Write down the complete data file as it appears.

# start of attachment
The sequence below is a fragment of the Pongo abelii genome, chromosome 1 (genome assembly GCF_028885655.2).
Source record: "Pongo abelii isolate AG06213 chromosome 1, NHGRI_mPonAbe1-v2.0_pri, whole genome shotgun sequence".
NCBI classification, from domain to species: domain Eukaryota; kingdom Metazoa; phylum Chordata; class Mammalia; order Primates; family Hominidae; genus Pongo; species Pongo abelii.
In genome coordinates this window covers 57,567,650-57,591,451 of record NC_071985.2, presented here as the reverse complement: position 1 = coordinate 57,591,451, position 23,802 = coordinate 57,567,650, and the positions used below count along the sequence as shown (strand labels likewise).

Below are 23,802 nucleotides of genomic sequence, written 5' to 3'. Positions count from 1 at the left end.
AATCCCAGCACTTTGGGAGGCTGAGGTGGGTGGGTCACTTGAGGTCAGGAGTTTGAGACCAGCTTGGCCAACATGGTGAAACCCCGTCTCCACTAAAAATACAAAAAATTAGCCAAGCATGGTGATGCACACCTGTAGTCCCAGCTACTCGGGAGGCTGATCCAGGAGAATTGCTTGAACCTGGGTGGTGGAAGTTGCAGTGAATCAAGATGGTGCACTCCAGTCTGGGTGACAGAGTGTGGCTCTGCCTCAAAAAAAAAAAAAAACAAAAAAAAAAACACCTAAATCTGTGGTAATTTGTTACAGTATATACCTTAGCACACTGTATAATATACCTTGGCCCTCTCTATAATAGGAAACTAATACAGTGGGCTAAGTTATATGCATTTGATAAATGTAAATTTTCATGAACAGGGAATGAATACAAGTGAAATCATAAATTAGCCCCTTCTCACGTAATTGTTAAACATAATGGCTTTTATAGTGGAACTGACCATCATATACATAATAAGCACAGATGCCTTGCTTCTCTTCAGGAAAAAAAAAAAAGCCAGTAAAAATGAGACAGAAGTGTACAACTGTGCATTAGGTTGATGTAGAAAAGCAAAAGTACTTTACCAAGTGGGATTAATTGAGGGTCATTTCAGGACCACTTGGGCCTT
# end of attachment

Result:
The sequence below is a fragment of the Pongo abelii genome, chromosome 1 (genome assembly GCF_028885655.2).
Source record: "Pongo abelii isolate AG06213 chromosome 1, NHGRI_mPonAbe1-v2.0_pri, whole genome shotgun sequence".
NCBI classification, from domain to species: domain Eukaryota; kingdom Metazoa; phylum Chordata; class Mammalia; order Primates; family Hominidae; genus Pongo; species Pongo abelii.
In genome coordinates this window covers 57,567,650-57,591,451 of record NC_071985.2, presented here as the reverse complement: position 1 = coordinate 57,591,451, position 23,802 = coordinate 57,567,650, and the positions used below count along the sequence as shown (strand labels likewise).

Below are 23,802 nucleotides of genomic sequence, written 5' to 3'. Positions count from 1 at the left end.
AATCCCAGCACTTTGGGAGGCTGAGGTGGGTGGGTCACTTGAGGTCAGGAGTTTGAGACCAGCTTGGCCAACATGGTGAAACCCCGTCTCCACTAAAAATACAAAAAATTAGCCAAGCATGGTGATGCACACCTGTAGTCCCAGCTACTCGGGAGGCTGATCCAGGAGAATTGCTTGAACCTGGGTGGTGGAAGTTGCAGTGAATCAAGATGGTGCACTCCAGTCTGGGTGACAGAGTGTGGCTCTGCCTCAAAAAAAAAAAAAAACAAAAAAAAAAACACCTAAATCTGTGGTAATTTGTTACAGTATATACCTTAGCACACTGTATAATATACCTTGGCCCTCTCTATAATAGGAAACTAATACAGTGGGCTAAGTTATATGCATTTGATAAATGTAAATTTTCATGAACAGGGAATGAATACAAGTGAAATCATAAATTAGCCCCTTCTCACGTAATTGTTAAACATAATGGCTTTTATAGTGGAACTGACCATCATATACATAATAAGCACAGATGCCTTGCTTCTCTTCAGGAAAAAAAAAAAAGCCAGTAAAAATGAGACAGAAGTGTACAACTGTGCATTAGGTTGATGTAGAAAAGCAAAAGTACTTTACCAAGTGGGATTAATTGAGGGTCATTTCAGGACCACTTGGGCCTT